Triku abruptly strode forward, towards the door, which he eventually cracked ajar enough to peer out into the hallway. Ario glanced at Soba, frowning when he glanced back in turn. At length, Triku carefully closed the door and marched back to their side. The smile he wore now, the surprisingly kind and warm emotions swirling in his heart, Ario couldn’t quite place.
“I have to concede,” Triku said, “I feel like the two of you somehow banded together to make this journey as insufferable as possible.” His smile widened as he glanced at them in turn. “But I suppose that’s alright, Fluffy, Trippy. What’s life without getting your neck stuck in a headlock now and again, am I right?” He concluded that thought with an ear-splitting laugh. “Alright, kids. Since you’ve been so open with me, I’ll tell you a little story of my own.”
Yet, Triku hesitated. It wasn’t only to catch his breath, Ario felt, nor to prepare the right words. His heart pounded with an anxiety that Ario, to his surprise and disdain, knew only too well: the utter dread of exposing your secrets and getting betrayed. This feeling shifted – tensed into deceit itself – as Triku reached out his hands and set one on Soba’s shoulder, the other on Ario’s.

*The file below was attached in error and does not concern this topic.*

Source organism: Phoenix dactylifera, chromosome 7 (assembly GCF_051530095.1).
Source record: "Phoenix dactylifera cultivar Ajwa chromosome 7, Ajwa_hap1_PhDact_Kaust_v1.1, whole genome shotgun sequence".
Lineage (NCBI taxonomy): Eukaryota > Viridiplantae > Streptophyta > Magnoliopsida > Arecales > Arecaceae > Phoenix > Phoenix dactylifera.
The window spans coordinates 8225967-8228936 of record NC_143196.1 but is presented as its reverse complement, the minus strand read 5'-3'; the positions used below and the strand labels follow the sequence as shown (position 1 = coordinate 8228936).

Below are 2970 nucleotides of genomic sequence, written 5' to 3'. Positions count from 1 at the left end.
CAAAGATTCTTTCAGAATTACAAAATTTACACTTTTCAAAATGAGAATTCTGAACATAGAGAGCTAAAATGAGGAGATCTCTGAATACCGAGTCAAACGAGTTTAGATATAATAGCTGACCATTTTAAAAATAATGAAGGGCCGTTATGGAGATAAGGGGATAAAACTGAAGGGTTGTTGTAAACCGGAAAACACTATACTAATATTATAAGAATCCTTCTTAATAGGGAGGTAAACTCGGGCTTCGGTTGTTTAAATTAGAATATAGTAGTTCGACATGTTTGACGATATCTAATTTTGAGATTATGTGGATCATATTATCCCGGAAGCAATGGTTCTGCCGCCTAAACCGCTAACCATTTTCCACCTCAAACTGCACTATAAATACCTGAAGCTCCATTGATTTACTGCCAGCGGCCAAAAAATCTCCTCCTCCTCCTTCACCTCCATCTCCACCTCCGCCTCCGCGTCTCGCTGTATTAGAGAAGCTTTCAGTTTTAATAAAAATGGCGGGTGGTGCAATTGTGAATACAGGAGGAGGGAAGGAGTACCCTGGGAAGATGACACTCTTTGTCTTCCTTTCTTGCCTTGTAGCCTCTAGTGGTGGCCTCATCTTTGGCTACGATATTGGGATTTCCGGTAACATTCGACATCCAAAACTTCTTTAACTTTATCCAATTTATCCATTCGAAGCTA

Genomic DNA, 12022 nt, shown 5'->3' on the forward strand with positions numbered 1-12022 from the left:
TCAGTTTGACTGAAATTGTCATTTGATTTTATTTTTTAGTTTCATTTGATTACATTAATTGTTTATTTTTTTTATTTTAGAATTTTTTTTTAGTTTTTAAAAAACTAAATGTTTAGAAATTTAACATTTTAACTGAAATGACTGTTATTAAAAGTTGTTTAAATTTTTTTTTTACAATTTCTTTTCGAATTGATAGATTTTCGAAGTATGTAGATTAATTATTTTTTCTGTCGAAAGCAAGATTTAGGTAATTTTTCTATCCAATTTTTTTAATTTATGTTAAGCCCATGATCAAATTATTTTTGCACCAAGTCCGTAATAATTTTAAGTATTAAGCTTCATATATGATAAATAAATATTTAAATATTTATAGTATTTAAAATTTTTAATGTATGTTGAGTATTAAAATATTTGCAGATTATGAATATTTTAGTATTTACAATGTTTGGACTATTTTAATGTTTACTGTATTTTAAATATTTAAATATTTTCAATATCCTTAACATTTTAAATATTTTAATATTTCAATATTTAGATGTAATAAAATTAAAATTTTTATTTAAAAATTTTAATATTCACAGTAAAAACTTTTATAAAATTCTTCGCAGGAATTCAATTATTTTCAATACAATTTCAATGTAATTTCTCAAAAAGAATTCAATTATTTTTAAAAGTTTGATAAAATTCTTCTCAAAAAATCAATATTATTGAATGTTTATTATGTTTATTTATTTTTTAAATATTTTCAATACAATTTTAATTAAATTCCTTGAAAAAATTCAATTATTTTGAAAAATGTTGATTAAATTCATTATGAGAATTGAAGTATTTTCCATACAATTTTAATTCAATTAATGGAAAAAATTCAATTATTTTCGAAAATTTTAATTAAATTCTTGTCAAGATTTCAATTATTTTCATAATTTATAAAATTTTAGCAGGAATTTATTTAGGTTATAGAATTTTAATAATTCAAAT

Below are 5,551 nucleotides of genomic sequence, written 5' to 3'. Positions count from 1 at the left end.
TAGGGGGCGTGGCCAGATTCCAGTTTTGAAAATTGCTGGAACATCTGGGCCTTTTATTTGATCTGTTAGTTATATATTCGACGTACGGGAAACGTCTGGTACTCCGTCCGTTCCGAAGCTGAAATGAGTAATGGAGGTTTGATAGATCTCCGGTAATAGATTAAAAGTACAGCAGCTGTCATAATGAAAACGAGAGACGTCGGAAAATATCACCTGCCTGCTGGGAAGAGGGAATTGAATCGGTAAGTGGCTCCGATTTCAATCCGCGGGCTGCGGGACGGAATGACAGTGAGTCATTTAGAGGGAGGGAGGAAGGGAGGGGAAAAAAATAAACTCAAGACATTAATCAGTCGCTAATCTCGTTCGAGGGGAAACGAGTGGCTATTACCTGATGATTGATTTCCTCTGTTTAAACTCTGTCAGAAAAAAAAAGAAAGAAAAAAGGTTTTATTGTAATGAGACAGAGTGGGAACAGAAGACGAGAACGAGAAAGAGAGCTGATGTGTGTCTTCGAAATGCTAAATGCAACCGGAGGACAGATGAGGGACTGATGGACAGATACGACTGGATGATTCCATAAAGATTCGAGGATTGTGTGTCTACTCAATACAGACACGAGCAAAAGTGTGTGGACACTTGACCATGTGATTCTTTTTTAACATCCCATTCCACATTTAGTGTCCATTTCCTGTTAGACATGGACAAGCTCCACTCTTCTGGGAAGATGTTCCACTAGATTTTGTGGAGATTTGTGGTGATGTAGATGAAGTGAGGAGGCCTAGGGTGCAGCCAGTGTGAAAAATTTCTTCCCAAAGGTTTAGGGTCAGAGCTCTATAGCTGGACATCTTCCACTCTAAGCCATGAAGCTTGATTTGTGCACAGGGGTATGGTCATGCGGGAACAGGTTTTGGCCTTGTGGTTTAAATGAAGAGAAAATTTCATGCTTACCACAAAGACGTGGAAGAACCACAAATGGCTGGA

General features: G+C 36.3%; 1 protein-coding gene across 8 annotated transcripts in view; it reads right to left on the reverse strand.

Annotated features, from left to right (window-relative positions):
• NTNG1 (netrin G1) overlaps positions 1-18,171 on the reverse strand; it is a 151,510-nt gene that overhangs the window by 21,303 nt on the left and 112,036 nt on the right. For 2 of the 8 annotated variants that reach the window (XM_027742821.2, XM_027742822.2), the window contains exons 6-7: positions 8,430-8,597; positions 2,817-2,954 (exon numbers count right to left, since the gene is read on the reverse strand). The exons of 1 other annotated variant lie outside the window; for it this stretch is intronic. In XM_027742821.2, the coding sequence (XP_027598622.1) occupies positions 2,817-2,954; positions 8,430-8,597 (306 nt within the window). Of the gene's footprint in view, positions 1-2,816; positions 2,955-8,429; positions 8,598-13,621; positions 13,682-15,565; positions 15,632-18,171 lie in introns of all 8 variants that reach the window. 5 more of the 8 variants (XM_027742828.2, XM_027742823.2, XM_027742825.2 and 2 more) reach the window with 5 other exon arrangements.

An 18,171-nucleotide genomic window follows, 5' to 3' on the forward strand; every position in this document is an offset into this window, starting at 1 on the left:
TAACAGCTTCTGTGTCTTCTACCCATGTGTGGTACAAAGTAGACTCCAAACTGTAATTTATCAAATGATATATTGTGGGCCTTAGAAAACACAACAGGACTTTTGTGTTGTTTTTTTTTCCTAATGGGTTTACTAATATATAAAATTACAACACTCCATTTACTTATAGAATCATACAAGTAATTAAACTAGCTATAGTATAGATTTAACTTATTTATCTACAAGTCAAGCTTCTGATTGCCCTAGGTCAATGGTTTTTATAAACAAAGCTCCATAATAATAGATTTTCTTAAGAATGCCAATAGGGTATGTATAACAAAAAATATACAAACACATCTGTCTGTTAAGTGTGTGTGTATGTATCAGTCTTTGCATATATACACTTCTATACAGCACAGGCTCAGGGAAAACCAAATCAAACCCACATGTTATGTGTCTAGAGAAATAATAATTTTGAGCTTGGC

“Here’s the truth,” Triku began, “and I trust both of you slinkers to keep this secret, alright?” He took a dramatic breath. “Well, here it is. I’m… really a woman.”
“You lie,” Ario spat.
Triku chuckled. “You got me, kid. Although, I won’t deny that I have been a woman at times, but that’s mostly irrelevant to this story.” Within heartbeats, Triku’s amusement waned to the same compassion-lined sorrow Ario had perceived from him earlier. Triku’s emotions thickened to an unpleasant mass of concern and shivering fear that made Ario wince.
“The truth is,” Triku finally said, “You both are right. I do know about Alweira, and I have met others of your kind.” He paused, his eyes turning towards the floor. The way he was hesitating, that fear smothering every other emotion… Ario couldn’t help but relate. He vividly remembered his own admission to Soba, and how sick he had felt trying to even but utter that one word: Yorei.
Ario wanted to say something. He wasn’t sure what. Triku felt as closed off as this cabin was to the whole world beyond; dark, stuffy, neglected. He opened his mouth, and closed it immediately when Soba said,